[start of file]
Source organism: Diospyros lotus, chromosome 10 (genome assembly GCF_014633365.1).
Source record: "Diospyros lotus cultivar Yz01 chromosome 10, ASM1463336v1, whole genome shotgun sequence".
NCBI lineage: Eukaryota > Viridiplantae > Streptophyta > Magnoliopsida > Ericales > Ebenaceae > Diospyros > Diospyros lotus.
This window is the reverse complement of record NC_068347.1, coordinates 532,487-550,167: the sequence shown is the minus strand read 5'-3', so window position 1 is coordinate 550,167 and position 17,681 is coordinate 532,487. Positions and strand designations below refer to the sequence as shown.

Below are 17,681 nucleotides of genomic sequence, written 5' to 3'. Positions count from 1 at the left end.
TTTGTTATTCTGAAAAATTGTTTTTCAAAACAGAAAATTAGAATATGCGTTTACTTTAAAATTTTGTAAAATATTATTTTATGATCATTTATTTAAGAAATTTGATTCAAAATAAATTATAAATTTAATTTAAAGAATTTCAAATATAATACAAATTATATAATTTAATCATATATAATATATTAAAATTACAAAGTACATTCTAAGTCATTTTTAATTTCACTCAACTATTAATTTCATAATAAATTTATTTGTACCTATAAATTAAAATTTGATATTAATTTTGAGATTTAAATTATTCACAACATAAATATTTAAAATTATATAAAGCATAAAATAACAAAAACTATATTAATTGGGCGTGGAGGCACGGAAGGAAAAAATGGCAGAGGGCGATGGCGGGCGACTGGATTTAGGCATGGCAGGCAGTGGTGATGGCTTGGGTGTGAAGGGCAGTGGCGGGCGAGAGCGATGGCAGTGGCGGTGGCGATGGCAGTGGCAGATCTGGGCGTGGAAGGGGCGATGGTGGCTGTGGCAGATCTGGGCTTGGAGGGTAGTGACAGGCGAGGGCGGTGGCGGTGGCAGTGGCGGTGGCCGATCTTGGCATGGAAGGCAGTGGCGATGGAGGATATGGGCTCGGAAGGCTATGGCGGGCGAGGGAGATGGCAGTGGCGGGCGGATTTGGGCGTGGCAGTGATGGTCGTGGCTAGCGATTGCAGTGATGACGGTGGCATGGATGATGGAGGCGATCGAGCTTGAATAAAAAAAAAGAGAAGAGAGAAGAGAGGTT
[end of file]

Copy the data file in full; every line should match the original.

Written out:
Source organism: Diospyros lotus, chromosome 10 (genome assembly GCF_014633365.1).
Source record: "Diospyros lotus cultivar Yz01 chromosome 10, ASM1463336v1, whole genome shotgun sequence".
NCBI lineage: Eukaryota > Viridiplantae > Streptophyta > Magnoliopsida > Ericales > Ebenaceae > Diospyros > Diospyros lotus.
This window is the reverse complement of record NC_068347.1, coordinates 532,487-550,167: the sequence shown is the minus strand read 5'-3', so window position 1 is coordinate 550,167 and position 17,681 is coordinate 532,487. Positions and strand designations below refer to the sequence as shown.

Below are 17,681 nucleotides of genomic sequence, written 5' to 3'. Positions count from 1 at the left end.
TTTGTTATTCTGAAAAATTGTTTTTCAAAACAGAAAATTAGAATATGCGTTTACTTTAAAATTTTGTAAAATATTATTTTATGATCATTTATTTAAGAAATTTGATTCAAAATAAATTATAAATTTAATTTAAAGAATTTCAAATATAATACAAATTATATAATTTAATCATATATAATATATTAAAATTACAAAGTACATTCTAAGTCATTTTTAATTTCACTCAACTATTAATTTCATAATAAATTTATTTGTACCTATAAATTAAAATTTGATATTAATTTTGAGATTTAAATTATTCACAACATAAATATTTAAAATTATATAAAGCATAAAATAACAAAAACTATATTAATTGGGCGTGGAGGCACGGAAGGAAAAAATGGCAGAGGGCGATGGCGGGCGACTGGATTTAGGCATGGCAGGCAGTGGTGATGGCTTGGGTGTGAAGGGCAGTGGCGGGCGAGAGCGATGGCAGTGGCGGTGGCGATGGCAGTGGCAGATCTGGGCGTGGAAGGGGCGATGGTGGCTGTGGCAGATCTGGGCTTGGAGGGTAGTGACAGGCGAGGGCGGTGGCGGTGGCAGTGGCGGTGGCCGATCTTGGCATGGAAGGCAGTGGCGATGGAGGATATGGGCTCGGAAGGCTATGGCGGGCGAGGGAGATGGCAGTGGCGGGCGGATTTGGGCGTGGCAGTGATGGTCGTGGCTAGCGATTGCAGTGATGACGGTGGCATGGATGATGGAGGCGATCGAGCTTGAATAAAAAAAAAGAGAAGAGAGAAGAGAGGTT